What prehistoric man looked like

Prehistoric Man

The reconstructions of the faces of prehistoric men are based on skulls and fossil bones found over the decades. On this basis, many researchers and artists set out to represent the most probable (according to them) image of what our ancestors must have looked like. Problem: Too often, these representations certainly refer to certain scientific criteria, but they also rely heavily on the imagination.

An international team set out to carry out this work while respecting the imperatives of scientific rigor and drawing on the most modern achievements in forensic medicine and computer science. The team worked on two famous Australopithecus: Lucy (3.2 million years old) and Taung’s Child (2.6 million years old). These hominids are distant ancestors of modern humans, knowing that the species Homo sapiens was formed around 300,000 years ago.

As the experts explain, their research shows that the reconstructions made so far have little solid evidence to back them up. Indeed, many reconstructions have been influenced by imaginary narratives of what is “primitive” and “savage” as opposed to what would be “civilized” and “modern”. A well-known example: the representation of Lucy evolving in the savannah with a companion and children, when the available data indicate that the concept of small family unit is a very recent construction in the history of mankind.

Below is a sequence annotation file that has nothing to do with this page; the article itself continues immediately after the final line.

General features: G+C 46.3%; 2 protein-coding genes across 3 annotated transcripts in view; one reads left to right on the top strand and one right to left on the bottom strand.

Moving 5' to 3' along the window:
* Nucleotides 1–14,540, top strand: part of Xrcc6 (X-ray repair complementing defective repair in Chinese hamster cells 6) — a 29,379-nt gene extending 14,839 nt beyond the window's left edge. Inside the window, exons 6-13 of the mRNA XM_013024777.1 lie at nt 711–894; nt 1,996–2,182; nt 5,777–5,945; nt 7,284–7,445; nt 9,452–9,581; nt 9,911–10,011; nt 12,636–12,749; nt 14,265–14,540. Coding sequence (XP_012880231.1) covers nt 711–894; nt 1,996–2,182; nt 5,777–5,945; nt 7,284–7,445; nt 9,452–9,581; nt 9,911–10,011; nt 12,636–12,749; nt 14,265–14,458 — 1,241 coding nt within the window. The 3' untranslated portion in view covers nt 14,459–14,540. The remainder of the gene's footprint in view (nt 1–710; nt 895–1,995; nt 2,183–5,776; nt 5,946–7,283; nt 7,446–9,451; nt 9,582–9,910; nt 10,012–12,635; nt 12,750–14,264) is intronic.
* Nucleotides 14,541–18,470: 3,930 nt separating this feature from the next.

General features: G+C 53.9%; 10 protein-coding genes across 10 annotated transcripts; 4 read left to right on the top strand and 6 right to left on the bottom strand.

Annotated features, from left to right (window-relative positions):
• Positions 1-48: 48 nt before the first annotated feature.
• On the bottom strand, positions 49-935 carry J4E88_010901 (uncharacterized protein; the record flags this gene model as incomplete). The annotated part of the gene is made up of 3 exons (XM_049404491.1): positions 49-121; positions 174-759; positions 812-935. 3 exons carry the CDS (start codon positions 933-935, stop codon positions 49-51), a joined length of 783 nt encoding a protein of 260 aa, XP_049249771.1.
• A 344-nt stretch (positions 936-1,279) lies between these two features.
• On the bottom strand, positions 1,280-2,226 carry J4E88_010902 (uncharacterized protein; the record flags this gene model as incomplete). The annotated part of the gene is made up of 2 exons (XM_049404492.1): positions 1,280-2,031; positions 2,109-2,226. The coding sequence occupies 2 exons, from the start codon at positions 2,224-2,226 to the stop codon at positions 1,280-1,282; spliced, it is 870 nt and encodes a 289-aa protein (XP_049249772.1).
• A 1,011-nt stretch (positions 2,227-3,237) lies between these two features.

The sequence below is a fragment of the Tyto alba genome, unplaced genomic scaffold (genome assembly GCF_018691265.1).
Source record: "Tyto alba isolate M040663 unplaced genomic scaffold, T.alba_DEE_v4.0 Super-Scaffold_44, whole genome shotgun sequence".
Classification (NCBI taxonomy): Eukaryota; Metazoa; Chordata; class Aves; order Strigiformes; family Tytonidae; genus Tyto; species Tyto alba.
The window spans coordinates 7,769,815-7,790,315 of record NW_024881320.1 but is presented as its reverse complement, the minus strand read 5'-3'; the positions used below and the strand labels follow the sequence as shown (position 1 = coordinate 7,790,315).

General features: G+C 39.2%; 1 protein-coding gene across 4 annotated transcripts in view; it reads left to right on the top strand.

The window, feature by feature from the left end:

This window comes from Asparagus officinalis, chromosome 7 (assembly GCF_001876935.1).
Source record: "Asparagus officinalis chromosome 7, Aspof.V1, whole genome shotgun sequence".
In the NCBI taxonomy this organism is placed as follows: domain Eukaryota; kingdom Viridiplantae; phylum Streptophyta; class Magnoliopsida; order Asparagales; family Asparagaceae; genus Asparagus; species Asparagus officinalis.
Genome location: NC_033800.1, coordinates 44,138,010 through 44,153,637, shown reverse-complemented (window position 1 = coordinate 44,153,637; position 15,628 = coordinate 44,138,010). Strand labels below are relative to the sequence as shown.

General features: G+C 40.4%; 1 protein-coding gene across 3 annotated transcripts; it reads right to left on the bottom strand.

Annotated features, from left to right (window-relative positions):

The researchers therefore proceeded as closely as possible to current knowledge to leave as little room as possible for interpretation (albeit inevitable). They offer their own reconstructions which combine the most recent scientific data and the work of a visual artist. Facial reconstruction is far from an exact science, because much is missing, especially in soft tissues, such as skin, muscles or eyes.

Here, the specialists (computer scientists, forensic pathologists, paleontologists, etc.) used specific software to achieve their work. They drew on recent developments in DNA analysis, which offers exceptional possibilities to improve easy reconstitution techniques. The big problem is that DNA samples are extremely difficult to find and use after so much time has passed. But other molecular approaches are possible (such as studying polypeptides), and they are the subject of intense research. In any case, the researchers insist on the fact that in this field, and even if uncertainties persist, imagination must give way to scientific rigor based on the most up-to-date knowledge.

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